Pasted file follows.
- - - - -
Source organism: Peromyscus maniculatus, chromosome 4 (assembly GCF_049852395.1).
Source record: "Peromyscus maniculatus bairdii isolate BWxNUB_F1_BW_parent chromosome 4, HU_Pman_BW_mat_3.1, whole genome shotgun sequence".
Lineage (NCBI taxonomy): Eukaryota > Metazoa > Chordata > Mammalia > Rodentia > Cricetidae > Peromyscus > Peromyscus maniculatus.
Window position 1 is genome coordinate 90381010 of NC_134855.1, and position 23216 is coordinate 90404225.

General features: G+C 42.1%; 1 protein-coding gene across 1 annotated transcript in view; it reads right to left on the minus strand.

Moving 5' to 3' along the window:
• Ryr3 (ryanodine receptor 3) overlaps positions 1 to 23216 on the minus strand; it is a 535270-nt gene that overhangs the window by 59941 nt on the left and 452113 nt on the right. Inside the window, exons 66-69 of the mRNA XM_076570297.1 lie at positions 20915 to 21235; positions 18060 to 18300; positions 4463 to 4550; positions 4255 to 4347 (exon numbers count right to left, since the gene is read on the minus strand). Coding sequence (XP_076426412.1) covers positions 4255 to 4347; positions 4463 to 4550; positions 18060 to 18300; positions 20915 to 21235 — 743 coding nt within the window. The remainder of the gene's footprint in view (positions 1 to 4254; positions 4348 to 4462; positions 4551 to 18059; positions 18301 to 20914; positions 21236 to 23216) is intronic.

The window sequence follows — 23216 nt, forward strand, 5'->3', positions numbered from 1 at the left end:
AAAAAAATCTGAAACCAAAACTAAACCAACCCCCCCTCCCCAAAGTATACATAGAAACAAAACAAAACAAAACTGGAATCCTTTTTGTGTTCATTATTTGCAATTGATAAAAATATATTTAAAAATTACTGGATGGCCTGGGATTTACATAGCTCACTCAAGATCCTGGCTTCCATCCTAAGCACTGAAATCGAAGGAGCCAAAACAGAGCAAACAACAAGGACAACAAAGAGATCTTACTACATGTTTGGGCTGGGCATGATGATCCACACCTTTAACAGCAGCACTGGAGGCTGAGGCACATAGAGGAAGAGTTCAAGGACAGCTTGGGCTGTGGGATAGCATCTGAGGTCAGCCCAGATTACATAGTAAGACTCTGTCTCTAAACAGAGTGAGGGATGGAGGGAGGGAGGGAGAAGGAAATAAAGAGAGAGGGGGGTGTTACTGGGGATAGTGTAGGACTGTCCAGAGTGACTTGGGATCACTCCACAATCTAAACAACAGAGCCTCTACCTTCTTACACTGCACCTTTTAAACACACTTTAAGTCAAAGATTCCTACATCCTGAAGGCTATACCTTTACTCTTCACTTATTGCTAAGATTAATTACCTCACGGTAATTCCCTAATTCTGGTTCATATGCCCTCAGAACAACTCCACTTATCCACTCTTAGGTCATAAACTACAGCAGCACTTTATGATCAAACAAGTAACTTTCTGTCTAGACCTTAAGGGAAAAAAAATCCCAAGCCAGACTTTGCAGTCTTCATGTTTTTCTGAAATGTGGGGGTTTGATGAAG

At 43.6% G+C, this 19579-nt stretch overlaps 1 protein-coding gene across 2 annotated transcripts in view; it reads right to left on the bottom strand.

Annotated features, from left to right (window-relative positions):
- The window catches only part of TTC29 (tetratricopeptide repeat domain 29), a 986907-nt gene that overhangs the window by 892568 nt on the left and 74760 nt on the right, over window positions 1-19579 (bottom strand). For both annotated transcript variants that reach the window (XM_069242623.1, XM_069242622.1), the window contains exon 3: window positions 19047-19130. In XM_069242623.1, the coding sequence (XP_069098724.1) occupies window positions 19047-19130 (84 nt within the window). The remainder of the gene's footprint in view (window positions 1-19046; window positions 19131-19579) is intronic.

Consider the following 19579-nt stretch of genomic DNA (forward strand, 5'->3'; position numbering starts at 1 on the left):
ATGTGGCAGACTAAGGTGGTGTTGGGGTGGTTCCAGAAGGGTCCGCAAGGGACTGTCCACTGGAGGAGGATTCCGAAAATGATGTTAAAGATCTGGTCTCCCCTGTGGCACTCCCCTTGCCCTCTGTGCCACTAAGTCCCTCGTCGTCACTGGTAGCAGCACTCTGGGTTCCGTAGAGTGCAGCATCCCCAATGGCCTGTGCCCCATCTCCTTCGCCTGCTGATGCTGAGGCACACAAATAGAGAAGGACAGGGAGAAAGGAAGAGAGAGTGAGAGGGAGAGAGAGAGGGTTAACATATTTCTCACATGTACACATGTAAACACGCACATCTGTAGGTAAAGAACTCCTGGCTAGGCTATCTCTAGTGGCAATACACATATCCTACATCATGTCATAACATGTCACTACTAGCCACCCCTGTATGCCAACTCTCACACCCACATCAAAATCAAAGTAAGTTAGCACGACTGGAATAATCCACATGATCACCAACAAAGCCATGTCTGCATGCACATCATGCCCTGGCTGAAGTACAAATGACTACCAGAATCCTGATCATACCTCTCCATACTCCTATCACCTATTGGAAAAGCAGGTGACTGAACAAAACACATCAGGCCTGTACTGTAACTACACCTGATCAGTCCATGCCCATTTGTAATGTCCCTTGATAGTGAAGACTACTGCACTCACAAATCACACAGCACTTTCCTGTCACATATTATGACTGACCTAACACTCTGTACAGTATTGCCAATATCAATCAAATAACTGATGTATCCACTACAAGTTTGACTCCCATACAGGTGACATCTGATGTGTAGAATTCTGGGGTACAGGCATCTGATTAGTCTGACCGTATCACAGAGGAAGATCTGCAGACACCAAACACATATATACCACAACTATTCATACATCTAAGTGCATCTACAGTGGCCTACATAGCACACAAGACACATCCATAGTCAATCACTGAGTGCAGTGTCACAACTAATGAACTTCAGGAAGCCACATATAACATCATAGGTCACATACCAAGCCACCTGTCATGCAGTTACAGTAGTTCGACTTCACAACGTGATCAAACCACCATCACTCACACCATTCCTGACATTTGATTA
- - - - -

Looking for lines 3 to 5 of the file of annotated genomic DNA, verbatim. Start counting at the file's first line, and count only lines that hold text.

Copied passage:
Lineage (NCBI taxonomy): Eukaryota > Metazoa > Chordata > Mammalia > Rodentia > Cricetidae > Peromyscus > Peromyscus maniculatus.
Window position 1 is genome coordinate 90381010 of NC_134855.1, and position 23216 is coordinate 90404225.

General features: G+C 42.1%; 1 protein-coding gene across 1 annotated transcript in view; it reads right to left on the minus strand.